The Movie Waffler New Release Review - GIRL | The Movie Waffler

New Release Review - GIRL

New Release Review - GIRL
An immigrant struggles to follow her daughter's lead in adapting to life in Glasgow.

Review by Blair MacBride

Directed by: Adura Onashile

Starring: Déborah Lukumuena, Danny Sapani, Le'Shantey Bonsu, Liana Turner

Girl poster

Highlighting an incredibly timely issue, this tale of an African mother and daughter navigating their new life in Scotland is an intriguing affair.

Adura Onashile's directorial feature debut is set in Glasgow. 25 year old Grace (Deborah Lukumuena) and her 11 year old "daughter" Ama (Le'Shantay Bonsu) live on an aging council estate, having moved from the country of their birth to escape an unidentified trauma.

Girl review

Grace remains seriously troubled by the past throughout her restless days and unsettled nights as a shopping centre cleaner. She evidently suffers with PTSD from the disturbing events that have befallen her, to the point where she is often left in a paralysed state both mentally and physically. At the same time, having always previously been by Grace's side, Ama begins to come of age in her new surroundings as she goes back to school and makes friends with mischievous Fiona (Liana Turner). In turn, Grace struggles to balance her existing mental health issues alongside new found anxieties about Ama growing up. This creates a relentlessly unstable home environment for them both, but more importantly, almost threatens the pair's entire relationship.

It can't be denied that Girl has a lot going for it. Onashile does a stellar job at crafting a really gripping narrative for a feature debut, and her ability to have built such an engaging slow burner is not only commendable, but it's also very gratifying to watch unfold. Indeed, in the film's early stages, the pair's flat is the key location and acts as a sanctuary, particularly for Grace. It is through Ama's view of Glasgow, though, where we begin to see the notions of change emerge between them.

While Grace likes to live as a near recluse, seeing the flat as a safe haven where she can remain unbothered and unchallenged in her authority, Ama uses the advantages of her new home in a different way. While her "mother" is at work in the small hours of the morning, Ama uses a pair of binoculars to scan her new surroundings and horizons on offer from the balcony - cleverly indicating the different directions both are heading in, and ergo their changing relationship. These picturesque shots over the city also feature the luminous magic of Tasha Back's cinematography. Often shown in cinema as a grainy, dark and gritty city, Glasgow is given a colourful neon glow here and throughout, offering a really warm alternative aesthetic.

Girl review

In terms of performances, Lukumuena is wonderful in her portrayal of Grace. She excels in her first English language speaking role, and effortlessly captivates the audience with her depiction of the character's growing paranoia and complex issues. Moreover, with the obvious sympathy one feels for Grace to one side, we're left seething at her efforts to continuously isolate her family-of-two and reject the help she's offered to get on a stable footing; these emotions being largely and unequivocally evoked as a result of Lukumuena's accomplished work. Other standouts include novices Bonsu and Turner, with the former exceeding any expectations, faultlessly portraying Ama's conflict of wanting to please her "mother," but simultaneously seeking a perfectly natural adolescence in her new city with the company of her new friend.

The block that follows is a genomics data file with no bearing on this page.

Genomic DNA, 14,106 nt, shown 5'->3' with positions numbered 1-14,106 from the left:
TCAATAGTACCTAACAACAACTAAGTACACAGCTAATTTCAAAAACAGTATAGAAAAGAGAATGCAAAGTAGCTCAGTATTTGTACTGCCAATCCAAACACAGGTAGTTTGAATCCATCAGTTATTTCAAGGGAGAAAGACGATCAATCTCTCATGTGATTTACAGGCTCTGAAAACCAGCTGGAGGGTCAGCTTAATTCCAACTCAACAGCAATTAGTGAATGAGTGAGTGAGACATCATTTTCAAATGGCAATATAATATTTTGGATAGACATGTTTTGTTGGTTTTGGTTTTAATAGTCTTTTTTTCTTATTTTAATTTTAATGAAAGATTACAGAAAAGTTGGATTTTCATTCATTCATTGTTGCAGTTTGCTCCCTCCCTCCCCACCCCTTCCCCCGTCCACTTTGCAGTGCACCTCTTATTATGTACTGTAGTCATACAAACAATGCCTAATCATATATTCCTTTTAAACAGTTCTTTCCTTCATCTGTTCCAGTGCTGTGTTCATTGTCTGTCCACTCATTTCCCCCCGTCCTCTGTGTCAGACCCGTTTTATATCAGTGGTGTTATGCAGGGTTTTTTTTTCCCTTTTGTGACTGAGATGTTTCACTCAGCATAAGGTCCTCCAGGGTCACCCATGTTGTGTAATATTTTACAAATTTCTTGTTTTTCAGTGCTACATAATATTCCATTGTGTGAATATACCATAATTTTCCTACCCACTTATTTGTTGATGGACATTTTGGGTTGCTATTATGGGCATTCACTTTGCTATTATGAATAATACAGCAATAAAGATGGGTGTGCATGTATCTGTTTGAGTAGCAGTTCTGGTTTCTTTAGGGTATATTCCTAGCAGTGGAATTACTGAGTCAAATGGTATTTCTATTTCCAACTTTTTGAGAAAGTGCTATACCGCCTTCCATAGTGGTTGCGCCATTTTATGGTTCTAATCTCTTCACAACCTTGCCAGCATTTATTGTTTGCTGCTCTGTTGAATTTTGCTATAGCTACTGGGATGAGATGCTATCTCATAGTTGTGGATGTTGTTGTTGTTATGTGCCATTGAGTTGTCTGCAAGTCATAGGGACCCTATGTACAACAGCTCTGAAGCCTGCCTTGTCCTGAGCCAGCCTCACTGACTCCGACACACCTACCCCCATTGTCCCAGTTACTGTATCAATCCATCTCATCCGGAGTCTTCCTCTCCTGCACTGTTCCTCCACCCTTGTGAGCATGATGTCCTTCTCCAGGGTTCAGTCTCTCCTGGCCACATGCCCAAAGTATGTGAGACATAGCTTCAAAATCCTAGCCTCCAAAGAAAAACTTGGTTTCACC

Regrettably, however, this feature's potentially memorable eminence quickly unravels towards its final stages. From the get go, Onashile has a clear intent to limit mentioning key aspects relating to her two protagonists' story, leaving it up to the audience to draw their own conclusions. Now, certain levels of ambiguity are understandable. To some even, this may offer mystique and a certain allure. To others, though, it's so blatantly irksome, let alone after an hour and 10 minutes laced with sporadic flashbacks: there's absolutely no pay off. Had Onashile avoided planting the seed of an obvious trauma which had transpired, it would make far more sense - whatever came before mattered not, and instead, we were to focus on the present. But making it a central part of the character's story arc and ultimately leaving it in the end, properly sticks in the craw. Additionally, on a technical issue, the last 15 minutes of the film are audio mixed awfully. In the closing scenes, it's near impossible to make out what's being said, and at such a crucial juncture, this has to be better.

Girl review

That said, the biggest issue which takes the biscuit in Girl is Grace's sudden change of heart. The realisation of her own wrongdoing in closing off the rest of the world to Ama and herself is perplexingly instantaneous. Squarely lying on the shoulders of Onashile as both writer and director, the culmination of such early promise is deflating, and isn't befitting of such a strong narrative. The viewer is quite bizarrely left in the dark about what are made to feel like crucial plot points.

Consequently, it has to be said that Girl adds a new layer to the Scottish cinema scene by showcasing both a diversification of stories, and their skilful tellers as well. Nevertheless, this really gripping slow burner ends up falling short of its early promise.

Girl is in UK cinemas from November 24th.

2023 movie reviews